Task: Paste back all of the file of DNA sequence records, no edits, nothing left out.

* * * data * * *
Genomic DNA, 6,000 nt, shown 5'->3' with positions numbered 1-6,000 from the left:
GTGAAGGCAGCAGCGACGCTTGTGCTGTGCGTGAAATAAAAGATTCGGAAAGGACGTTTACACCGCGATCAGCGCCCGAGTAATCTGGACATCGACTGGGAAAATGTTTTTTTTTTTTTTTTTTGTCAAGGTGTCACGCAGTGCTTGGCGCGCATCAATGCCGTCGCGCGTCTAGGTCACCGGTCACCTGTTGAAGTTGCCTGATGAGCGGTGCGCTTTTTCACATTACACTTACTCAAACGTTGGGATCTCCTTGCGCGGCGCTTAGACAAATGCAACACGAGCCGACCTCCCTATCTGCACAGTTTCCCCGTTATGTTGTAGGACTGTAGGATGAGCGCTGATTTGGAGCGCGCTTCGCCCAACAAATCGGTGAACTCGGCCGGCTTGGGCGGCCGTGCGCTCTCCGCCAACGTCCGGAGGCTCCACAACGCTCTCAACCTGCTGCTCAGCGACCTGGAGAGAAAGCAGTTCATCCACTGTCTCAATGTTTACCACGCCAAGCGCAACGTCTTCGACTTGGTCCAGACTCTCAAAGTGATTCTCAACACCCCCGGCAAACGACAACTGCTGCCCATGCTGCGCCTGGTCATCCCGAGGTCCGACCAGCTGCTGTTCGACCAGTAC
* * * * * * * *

Genomic DNA, 6,000 nt, shown 5'->3' with positions numbered 1-6,000 from the left:
GTGAAGGCAGCAGCGACGCTTGTGCTGTGCGTGAAATAAAAGATTCGGAAAGGACGTTTACACCGCGATCAGCGCCCGAGTAATCTGGACATCGACTGGGAAAATGTTTTTTTTTTTTTTTTTTGTCAAGGTGTCACGCAGTGCTTGGCGCGCATCAATGCCGTCGCGCGTCTAGGTCACCGGTCACCTGTTGAAGTTGCCTGATGAGCGGTGCGCTTTTTCACATTACACTTACTCAAACGTTGGGATCTCCTTGCGCGGCGCTTAGACAAATGCAACACGAGCCGACCTCCCTATCTGCACAGTTTCCCCGTTATGTTGTAGGACTGTAGGATGAGCGCTGATTTGGAGCGCGCTTCGCCCAACAAATCGGTGAACTCGGCCGGCTTGGGCGGCCGTGCGCTCTCCGCCAACGTCCGGAGGCTCCACAACGCTCTCAACCTGCTGCTCAGCGACCTGGAGAGAAAGCAGTTCATCCACTGTCTCAATGTTTACCACGCCAAGCGCAACGTCTTCGACTTGGTCCAGACTCTCAAAGTGATTCTCAACACCCCCGGCAAACGACAACTGCTGCCCATGCTGCGCCTGGTCATCCCGAGGTCCGACCAGCTGCTGTTCGACCAGTAC